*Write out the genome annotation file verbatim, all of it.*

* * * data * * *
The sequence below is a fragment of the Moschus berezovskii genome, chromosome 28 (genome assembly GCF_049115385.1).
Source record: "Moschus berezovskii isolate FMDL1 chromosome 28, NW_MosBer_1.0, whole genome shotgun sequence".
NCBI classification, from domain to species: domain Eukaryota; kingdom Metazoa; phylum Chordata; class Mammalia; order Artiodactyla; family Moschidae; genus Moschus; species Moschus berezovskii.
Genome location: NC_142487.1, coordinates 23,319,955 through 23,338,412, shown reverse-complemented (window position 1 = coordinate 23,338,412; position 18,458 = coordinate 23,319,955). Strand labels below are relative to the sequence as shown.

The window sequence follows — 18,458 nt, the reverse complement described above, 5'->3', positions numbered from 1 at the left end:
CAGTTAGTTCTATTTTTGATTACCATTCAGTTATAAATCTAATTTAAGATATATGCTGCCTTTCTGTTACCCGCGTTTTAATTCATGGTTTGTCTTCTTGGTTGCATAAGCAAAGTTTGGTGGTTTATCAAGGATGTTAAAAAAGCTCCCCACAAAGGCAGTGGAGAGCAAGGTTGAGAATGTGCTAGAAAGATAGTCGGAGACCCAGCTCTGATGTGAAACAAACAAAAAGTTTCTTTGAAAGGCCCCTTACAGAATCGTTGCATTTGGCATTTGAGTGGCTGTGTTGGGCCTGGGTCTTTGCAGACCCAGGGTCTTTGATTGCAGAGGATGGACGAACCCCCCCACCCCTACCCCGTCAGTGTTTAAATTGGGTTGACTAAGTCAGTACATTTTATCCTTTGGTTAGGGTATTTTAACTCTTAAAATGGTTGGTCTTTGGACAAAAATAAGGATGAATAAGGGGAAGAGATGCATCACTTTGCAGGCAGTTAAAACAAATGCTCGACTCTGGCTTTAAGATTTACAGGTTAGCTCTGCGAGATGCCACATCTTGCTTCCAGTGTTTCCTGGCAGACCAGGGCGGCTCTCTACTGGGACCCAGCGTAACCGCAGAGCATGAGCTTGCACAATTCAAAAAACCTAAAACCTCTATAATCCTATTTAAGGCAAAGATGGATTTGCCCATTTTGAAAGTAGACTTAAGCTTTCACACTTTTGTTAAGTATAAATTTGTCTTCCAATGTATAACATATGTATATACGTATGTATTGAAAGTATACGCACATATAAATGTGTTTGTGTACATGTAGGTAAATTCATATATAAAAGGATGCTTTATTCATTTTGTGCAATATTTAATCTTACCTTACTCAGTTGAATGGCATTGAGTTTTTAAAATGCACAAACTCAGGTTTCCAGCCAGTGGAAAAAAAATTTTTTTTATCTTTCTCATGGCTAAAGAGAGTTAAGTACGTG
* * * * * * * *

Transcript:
The sequence below is a fragment of the Moschus berezovskii genome, chromosome 28 (genome assembly GCF_049115385.1).
Source record: "Moschus berezovskii isolate FMDL1 chromosome 28, NW_MosBer_1.0, whole genome shotgun sequence".
NCBI classification, from domain to species: domain Eukaryota; kingdom Metazoa; phylum Chordata; class Mammalia; order Artiodactyla; family Moschidae; genus Moschus; species Moschus berezovskii.
Genome location: NC_142487.1, coordinates 23,319,955 through 23,338,412, shown reverse-complemented (window position 1 = coordinate 23,338,412; position 18,458 = coordinate 23,319,955). Strand labels below are relative to the sequence as shown.

The window sequence follows — 18,458 nt, the reverse complement described above, 5'->3', positions numbered from 1 at the left end:
CAGTTAGTTCTATTTTTGATTACCATTCAGTTATAAATCTAATTTAAGATATATGCTGCCTTTCTGTTACCCGCGTTTTAATTCATGGTTTGTCTTCTTGGTTGCATAAGCAAAGTTTGGTGGTTTATCAAGGATGTTAAAAAAGCTCCCCACAAAGGCAGTGGAGAGCAAGGTTGAGAATGTGCTAGAAAGATAGTCGGAGACCCAGCTCTGATGTGAAACAAACAAAAAGTTTCTTTGAAAGGCCCCTTACAGAATCGTTGCATTTGGCATTTGAGTGGCTGTGTTGGGCCTGGGTCTTTGCAGACCCAGGGTCTTTGATTGCAGAGGATGGACGAACCCCCCCACCCCTACCCCGTCAGTGTTTAAATTGGGTTGACTAAGTCAGTACATTTTATCCTTTGGTTAGGGTATTTTAACTCTTAAAATGGTTGGTCTTTGGACAAAAATAAGGATGAATAAGGGGAAGAGATGCATCACTTTGCAGGCAGTTAAAACAAATGCTCGACTCTGGCTTTAAGATTTACAGGTTAGCTCTGCGAGATGCCACATCTTGCTTCCAGTGTTTCCTGGCAGACCAGGGCGGCTCTCTACTGGGACCCAGCGTAACCGCAGAGCATGAGCTTGCACAATTCAAAAAACCTAAAACCTCTATAATCCTATTTAAGGCAAAGATGGATTTGCCCATTTTGAAAGTAGACTTAAGCTTTCACACTTTTGTTAAGTATAAATTTGTCTTCCAATGTATAACATATGTATATACGTATGTATTGAAAGTATACGCACATATAAATGTGTTTGTGTACATGTAGGTAAATTCATATATAAAAGGATGCTTTATTCATTTTGTGCAATATTTAATCTTACCTTACTCAGTTGAATGGCATTGAGTTTTTAAAATGCACAAACTCAGGTTTCCAGCCAGTGGAAAAAAAATTTTTTTTATCTTTCTCATGGCTAAAGAGAGTTAAGTACGTG